Thursday, December 31, 2015

Hello from 2016

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I feel like an explorer. An astronaut, maybe. Reporting from unknown regions. From far away. And it's true. Everyday I wake up and It's Vietnam Outside. 

But today it's a different year than it is at home in Kentucky, USA. In other words: "Duuuuuuuude.... It's January 1, 2016 up in this bitch."

More importantly, it's breakfast time, and I'm writing to you with all the wisdom that a fairly hungover, hungry, uncaffeinated stranger in a strange land could posibly offer. Such are my gìts to you from the Future. 

Let's see: It's bright here in The Future. I'm blaming that on the big windows and my hangover, but do not let that detract from your own soon-to-be-bestowed future = brightness equation.

It's also kind of still Christmas, at least almost as much as it's ever been, which is to say: completely manufactured. I will say that those who are concerned about the loss of the Big C in Christmas should come over here and stomp their feet, because these Buddhists seem to give not one fuuuck the baby Jesus. He's nice enough, I'm sure many of them would agree. But the Viet people are niceness incarnate, so no need to mince over some kind of immaculate conception. 

"SANTA! Christmas tree! How long until Tet?"

The Viets just want a big decorative tree, a red and white Santa hat, too small, often with the world "Santa" embroidered on it (which is a little on the obvious side, don't you think, Vietnam?), and, y'know --- Jingle all the way. And what's wrong with that?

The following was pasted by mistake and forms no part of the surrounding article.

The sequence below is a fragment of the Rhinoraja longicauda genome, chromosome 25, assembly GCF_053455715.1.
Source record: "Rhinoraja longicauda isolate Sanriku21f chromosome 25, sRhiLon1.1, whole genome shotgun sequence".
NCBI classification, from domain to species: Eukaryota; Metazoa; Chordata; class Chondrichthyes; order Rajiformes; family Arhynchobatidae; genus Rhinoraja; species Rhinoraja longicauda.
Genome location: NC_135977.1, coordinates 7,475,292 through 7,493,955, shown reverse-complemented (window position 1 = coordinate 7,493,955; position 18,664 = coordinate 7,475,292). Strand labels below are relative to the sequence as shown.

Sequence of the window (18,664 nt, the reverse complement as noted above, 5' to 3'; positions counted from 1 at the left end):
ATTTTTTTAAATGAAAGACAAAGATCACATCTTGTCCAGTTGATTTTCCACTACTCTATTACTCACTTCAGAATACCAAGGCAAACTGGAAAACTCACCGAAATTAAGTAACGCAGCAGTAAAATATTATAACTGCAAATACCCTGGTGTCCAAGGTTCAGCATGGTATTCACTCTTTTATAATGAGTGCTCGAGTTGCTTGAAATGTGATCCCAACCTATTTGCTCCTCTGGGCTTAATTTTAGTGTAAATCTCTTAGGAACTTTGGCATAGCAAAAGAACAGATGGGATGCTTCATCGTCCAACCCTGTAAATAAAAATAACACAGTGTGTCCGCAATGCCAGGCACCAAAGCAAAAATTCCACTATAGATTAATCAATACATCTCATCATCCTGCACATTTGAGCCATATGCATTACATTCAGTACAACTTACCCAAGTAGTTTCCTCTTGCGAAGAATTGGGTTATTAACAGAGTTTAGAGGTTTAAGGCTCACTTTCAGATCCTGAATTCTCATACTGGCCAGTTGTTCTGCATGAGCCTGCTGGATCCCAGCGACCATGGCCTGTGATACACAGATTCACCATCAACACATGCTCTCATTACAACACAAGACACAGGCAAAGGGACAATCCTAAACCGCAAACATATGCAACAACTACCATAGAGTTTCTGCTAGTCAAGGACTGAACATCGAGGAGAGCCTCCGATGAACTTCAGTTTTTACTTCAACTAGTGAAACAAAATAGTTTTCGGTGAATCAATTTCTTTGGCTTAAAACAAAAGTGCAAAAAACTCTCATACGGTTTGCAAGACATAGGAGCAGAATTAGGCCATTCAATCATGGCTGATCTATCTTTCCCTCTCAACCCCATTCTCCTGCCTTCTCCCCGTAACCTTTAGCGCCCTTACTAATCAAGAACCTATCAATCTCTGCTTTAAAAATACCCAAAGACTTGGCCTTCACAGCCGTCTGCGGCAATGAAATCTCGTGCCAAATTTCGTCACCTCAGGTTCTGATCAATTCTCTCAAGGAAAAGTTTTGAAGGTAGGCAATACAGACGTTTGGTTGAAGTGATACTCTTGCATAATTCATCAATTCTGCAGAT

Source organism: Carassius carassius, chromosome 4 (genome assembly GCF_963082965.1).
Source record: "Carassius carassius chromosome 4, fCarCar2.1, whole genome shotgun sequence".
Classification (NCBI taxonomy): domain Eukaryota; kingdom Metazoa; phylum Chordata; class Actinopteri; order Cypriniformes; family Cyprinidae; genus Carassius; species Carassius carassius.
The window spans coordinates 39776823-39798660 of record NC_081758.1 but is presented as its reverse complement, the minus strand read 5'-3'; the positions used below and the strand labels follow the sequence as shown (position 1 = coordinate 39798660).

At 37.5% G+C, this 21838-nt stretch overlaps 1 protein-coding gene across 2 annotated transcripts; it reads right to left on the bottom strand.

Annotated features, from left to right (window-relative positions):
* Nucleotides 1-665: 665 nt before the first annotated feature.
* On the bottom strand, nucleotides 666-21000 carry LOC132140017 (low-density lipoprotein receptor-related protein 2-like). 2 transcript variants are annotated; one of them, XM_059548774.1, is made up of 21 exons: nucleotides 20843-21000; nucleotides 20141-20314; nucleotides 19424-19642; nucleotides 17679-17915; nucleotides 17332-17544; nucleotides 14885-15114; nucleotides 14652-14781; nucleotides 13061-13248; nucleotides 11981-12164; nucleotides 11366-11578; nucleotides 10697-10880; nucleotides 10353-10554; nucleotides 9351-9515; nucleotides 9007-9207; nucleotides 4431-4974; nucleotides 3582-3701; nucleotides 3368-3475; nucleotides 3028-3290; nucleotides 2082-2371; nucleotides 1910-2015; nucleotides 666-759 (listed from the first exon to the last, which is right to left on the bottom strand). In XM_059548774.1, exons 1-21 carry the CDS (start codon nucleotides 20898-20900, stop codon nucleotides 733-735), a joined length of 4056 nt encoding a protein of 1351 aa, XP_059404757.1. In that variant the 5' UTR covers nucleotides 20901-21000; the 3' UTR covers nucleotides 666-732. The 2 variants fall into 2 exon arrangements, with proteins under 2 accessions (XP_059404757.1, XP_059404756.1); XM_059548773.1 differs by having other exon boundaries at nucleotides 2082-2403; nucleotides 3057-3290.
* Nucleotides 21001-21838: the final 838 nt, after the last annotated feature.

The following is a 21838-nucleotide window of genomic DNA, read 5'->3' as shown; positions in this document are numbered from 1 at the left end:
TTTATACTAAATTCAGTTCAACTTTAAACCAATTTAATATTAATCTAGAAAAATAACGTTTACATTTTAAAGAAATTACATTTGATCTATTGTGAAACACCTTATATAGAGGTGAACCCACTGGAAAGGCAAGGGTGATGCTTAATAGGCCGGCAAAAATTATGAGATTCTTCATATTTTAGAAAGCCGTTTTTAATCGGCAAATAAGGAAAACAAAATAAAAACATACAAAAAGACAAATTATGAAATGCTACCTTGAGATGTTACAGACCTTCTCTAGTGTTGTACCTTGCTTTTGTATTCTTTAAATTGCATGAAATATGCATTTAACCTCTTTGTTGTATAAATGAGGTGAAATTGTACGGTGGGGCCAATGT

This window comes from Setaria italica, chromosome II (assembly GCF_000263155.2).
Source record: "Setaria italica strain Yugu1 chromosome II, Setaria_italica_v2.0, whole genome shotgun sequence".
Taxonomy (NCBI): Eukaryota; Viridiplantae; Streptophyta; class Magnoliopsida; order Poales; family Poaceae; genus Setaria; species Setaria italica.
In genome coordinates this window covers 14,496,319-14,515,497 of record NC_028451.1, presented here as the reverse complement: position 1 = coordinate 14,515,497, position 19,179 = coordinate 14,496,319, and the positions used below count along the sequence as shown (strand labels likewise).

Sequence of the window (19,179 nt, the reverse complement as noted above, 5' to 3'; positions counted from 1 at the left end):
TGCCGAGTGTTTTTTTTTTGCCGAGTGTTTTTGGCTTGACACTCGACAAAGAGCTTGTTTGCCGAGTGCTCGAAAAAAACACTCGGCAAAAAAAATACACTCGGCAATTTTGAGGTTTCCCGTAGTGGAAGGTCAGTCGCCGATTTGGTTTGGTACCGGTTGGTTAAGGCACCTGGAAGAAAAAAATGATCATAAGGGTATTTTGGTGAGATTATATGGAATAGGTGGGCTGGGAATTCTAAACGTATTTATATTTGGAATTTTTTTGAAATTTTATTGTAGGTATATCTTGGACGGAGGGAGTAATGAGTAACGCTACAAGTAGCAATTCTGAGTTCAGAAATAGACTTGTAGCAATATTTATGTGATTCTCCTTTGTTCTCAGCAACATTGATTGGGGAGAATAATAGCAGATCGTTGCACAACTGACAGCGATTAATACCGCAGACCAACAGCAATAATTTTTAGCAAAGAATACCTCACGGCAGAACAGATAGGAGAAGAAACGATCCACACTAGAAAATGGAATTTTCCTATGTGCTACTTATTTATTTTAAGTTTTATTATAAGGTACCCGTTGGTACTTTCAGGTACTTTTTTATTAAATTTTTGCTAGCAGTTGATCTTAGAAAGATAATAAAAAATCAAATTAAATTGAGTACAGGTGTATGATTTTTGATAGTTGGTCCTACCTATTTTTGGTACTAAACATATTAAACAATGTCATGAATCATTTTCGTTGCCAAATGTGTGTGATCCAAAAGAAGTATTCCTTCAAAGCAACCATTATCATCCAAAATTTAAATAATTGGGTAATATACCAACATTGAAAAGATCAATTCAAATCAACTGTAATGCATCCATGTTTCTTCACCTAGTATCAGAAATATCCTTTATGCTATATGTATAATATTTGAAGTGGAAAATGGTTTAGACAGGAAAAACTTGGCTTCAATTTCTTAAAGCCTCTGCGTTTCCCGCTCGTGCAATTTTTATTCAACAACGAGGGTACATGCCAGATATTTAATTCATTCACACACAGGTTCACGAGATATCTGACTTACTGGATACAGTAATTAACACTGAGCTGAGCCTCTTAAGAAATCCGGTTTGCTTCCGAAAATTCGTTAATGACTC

It's pretty great. In the US, we fight about it; they're actually full of joy about it. Hard to argue with that in terms of the "reason for the season." And anyway, failing a crèche (and I've seen not one image of Jesus in Vietnam, although Chris's bumper car the other night in Tuy Hôa did seem to sport a lit-up cross on the back, so let's just say "Chrismas" from now on, shall we?),

 "Thank you for funny smashing into frightened children's bumper cars. Now get out, and come again!"

They've got altars out the Yin-Yang -- from along the glorious wonderful muddy country roads, all the way up to big city hotels, like this one. In fact, here's Mick's Favorite Altar Award #1

Lobby of the Legendsea* hotel. Baby Jesus don't get Choco-Pies, does he?

(*Quick note: Last night, I heard the hotel clerk proudly pronounce the place's strange name and she said "Lee-Jen-see." So... get it? SPELLING IS HARD. Or  maybe somebody already has a joint called the "Regency.")

Back to the altars and their offerings of food for the Buddha: I don't know what happens if you're dumb enough to try to take some of Buddha's Choco-Pies, but I suspect it could be kind of embarrassment-inducing. Kind of like ambling into a funeral, snapping photos. 

Which we did. 


"Cool! Country dress-up party! No? Wedding? No? High School Graduation? NO?? Funeral! Come on in and take photos, though? Great plan! Sorry for your loss!"